Just beyond the illuminated hotel pool, the sea was molten metal beneath a full moon and right on cue the palm trees really did quiver in the warm breeze.
Just along the coast, people were skinny-dipping around the rocky birthplace of Aphrodite in the hope of being granted eternal beauty.
And inland, in the lap of Mount Olympus, a taverna owner with a striking moustache and 98 hats was playing his guitar for diners enjoying an amazing meat mezze.
But for now, fresh from the airport, I was happy to savour this first view from the balcony of the Louis Ivi Mare in Paphos, Cyprus.
Next morning, after a giant buffet breakfast, I met our guide. “Calamari,” I said to her and assembled colleagues.
“Bit early for seafood,” she said. “I think you meant ‘Kaliméra’, Greek for ‘good morning’. But we’ll be having squid later.”
My attempt to learn Greek in 40 minutes with a book from Audible had been a waste of time.
Not only was I useless, everyone from the hotel front desk to the omelette chef spoke good English.
A half-hour’s drive away and we were at the 4BC Tombs of the Kings. The Unesco World Heritage Site is impressive but I just kept thinking of the hotel pool, the largest in Paphos. However we had another treat before I could relax there – a boat trip to the blue lagoon.
Aboard the Latchi Queen, we sailed in a flotilla for 30 minutes alongside the Akamas Peninsula, a wildlife sanctuary, accessible only on foot and licensed dune buggies.
With temperatures in the mid-30s, my cooling swim in the turquoise waters was a special moment.
And it built up my appetite for a great lunch at the Yiangos and Peter Fish Tavern, which served a delicious seafood mezze for £17.
Dishes at the busy harbourside restaurant kept coming. The fresh calamari was tender beyond belief, and the prawns, swordfish and sardines were superb, all washed down with carafes of white wine. Then came the great news.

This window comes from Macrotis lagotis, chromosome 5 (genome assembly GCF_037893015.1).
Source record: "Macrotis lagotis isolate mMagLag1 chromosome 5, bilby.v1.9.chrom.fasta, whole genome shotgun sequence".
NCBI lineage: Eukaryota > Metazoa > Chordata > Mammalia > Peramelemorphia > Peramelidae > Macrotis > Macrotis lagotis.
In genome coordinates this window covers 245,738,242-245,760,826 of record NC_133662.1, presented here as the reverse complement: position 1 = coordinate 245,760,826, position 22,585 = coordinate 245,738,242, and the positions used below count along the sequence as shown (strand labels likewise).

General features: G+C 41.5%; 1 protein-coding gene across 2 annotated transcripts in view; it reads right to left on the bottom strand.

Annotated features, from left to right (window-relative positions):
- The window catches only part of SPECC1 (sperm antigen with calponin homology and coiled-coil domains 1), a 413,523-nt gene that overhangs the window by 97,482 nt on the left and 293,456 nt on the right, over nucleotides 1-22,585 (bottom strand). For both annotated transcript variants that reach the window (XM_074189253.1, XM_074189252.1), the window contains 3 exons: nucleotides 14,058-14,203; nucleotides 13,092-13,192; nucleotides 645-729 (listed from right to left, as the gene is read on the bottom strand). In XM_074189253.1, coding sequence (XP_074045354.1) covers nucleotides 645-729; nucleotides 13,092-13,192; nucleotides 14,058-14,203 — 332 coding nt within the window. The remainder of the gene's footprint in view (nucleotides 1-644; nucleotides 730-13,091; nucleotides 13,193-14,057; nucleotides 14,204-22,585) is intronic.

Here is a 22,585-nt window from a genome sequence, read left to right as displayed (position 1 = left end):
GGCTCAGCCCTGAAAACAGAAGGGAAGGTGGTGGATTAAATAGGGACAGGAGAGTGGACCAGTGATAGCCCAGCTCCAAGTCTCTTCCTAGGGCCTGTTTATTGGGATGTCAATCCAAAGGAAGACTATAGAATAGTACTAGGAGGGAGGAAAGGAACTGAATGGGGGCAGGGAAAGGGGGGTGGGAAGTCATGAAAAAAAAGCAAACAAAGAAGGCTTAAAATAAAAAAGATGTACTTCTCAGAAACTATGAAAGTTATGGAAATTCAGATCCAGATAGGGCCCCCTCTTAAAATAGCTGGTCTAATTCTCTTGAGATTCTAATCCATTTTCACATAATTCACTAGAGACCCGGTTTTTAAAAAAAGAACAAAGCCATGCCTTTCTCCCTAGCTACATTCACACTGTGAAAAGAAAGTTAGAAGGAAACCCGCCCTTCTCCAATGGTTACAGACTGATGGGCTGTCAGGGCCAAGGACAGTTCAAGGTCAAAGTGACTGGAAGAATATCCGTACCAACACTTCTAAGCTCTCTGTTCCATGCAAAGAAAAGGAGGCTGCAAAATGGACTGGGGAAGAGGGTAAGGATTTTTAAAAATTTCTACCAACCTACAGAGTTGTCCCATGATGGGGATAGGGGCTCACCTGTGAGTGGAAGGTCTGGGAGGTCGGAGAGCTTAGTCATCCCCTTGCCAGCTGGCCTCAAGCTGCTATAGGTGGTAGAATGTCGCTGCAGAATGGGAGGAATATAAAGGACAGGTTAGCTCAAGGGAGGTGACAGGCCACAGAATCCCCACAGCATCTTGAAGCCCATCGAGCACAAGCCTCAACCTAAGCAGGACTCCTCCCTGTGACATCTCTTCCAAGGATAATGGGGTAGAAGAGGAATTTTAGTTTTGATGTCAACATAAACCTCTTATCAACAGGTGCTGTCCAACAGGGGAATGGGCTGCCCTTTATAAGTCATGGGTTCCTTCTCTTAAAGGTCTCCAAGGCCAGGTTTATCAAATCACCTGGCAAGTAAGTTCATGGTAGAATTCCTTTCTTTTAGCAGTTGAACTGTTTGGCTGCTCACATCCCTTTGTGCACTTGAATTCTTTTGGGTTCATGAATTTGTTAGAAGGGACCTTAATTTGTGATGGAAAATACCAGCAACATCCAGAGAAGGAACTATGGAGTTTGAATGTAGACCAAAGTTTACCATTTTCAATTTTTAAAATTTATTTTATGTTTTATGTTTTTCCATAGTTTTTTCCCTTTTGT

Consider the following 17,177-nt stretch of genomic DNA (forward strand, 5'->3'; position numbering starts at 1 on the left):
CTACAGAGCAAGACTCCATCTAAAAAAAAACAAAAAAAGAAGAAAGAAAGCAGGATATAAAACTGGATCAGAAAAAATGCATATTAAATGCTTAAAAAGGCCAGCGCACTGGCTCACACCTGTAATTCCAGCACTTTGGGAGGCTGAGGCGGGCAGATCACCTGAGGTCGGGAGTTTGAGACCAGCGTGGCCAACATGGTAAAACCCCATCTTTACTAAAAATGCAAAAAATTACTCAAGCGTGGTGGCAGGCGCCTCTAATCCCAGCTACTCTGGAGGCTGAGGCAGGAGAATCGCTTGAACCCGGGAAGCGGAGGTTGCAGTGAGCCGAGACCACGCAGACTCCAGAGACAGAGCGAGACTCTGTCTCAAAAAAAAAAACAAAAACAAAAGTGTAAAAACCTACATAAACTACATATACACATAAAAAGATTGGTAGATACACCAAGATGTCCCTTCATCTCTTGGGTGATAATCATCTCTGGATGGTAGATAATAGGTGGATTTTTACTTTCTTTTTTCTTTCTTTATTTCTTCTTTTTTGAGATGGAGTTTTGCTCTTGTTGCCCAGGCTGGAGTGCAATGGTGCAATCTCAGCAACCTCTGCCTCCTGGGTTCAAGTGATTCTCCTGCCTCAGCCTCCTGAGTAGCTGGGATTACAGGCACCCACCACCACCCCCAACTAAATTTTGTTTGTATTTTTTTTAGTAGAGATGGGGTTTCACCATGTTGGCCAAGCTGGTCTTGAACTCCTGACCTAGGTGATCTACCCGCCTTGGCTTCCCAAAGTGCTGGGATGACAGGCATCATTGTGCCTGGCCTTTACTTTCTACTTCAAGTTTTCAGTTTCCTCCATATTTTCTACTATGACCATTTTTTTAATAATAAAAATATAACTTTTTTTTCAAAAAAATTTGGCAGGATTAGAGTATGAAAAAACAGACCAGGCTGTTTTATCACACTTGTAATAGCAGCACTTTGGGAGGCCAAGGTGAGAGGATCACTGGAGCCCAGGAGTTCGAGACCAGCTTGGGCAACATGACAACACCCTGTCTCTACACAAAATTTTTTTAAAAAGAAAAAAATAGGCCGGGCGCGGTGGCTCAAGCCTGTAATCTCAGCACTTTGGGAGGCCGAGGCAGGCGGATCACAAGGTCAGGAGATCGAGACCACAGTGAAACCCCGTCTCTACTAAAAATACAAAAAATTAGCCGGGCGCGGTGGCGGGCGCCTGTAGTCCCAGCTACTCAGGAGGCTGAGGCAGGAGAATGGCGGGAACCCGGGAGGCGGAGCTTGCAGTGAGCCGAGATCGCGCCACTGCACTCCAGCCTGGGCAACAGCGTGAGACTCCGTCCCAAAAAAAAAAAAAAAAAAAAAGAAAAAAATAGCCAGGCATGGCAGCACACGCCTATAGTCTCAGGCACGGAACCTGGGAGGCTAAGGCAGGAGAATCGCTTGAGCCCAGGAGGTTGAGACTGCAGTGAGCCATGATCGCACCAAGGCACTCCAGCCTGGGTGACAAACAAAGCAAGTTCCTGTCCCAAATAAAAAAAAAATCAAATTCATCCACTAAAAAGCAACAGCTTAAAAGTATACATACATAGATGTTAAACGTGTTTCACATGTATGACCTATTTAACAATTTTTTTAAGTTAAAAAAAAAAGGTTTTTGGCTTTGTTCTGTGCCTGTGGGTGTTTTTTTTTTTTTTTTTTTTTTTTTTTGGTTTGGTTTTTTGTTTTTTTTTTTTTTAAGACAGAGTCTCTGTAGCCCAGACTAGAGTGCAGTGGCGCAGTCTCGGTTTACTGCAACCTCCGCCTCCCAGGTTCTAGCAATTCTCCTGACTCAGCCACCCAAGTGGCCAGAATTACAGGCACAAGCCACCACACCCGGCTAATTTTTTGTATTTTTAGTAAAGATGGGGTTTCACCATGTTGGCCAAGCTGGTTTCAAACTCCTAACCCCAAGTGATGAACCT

We were all heading back to our hotel to laze by the pool.
That evening we had a meat mezze at the hotel which has three restaurants, one Greek, one Asian and one international. We spoke to the manager Christos Zorpas, who got his first gig in charge of a hotel on Oman’s border with Yemen.
His customers there parked their camels and checked in with their guns, he said, adding: “It taught me to be polite to guests.”
But this place is his passion.
The five-star hotel is very new and he knows Brits go the extra miles to get there on a four-and-a-half hour flight – so he is determined to go the extra mile for them too.
My room was spacious, with everything I’d expect, and so clean it felt like I was the first to stay in it. Some come with private hot tubs.
And there is so much to see in Cyprus. The highlight for me was a trip to the Troodos Mountains, via Aphrodite’s Rock where, myth has it, the goddess of love was born.
By day it attracts selfie addicts. By night, legend has it that if you swim around it under a full moon, you will be granted eternal youth.
Further on, we reached the hill village of Omodos, offering great views of Cyprus’s very own Mount Olympus, the highest point on the island. Although quite touristy, it’s very charming and has one of the best tavernas I visited, the Makrinari.
Manager Krisos welcomes you with a warm smile beneath the bushiest moustache you’ve ever seen.
The authentic Cypriot cuisine will blow you away, especially the lamb kleftiko. Hanging from every wall is part of Krisos’s hat collection.
In the evening he goes down a storm entertaining guests with traditional music.
It’s a place I can’t wait to return to, by which time he’ll have at least 100 hats. And I’ll lay mine at the Louis Ivi Mare.
Book the holiday
Stay there: Rooms at the new five-star Louis Ivi Mare cost from £1,120 B&B per week, on selected October dates. Find out more at louisivimare.com.
Get there: British Airways flies to Paphos from £47 each way, ba.com/paphos. For more information, head to visitcyprus.com.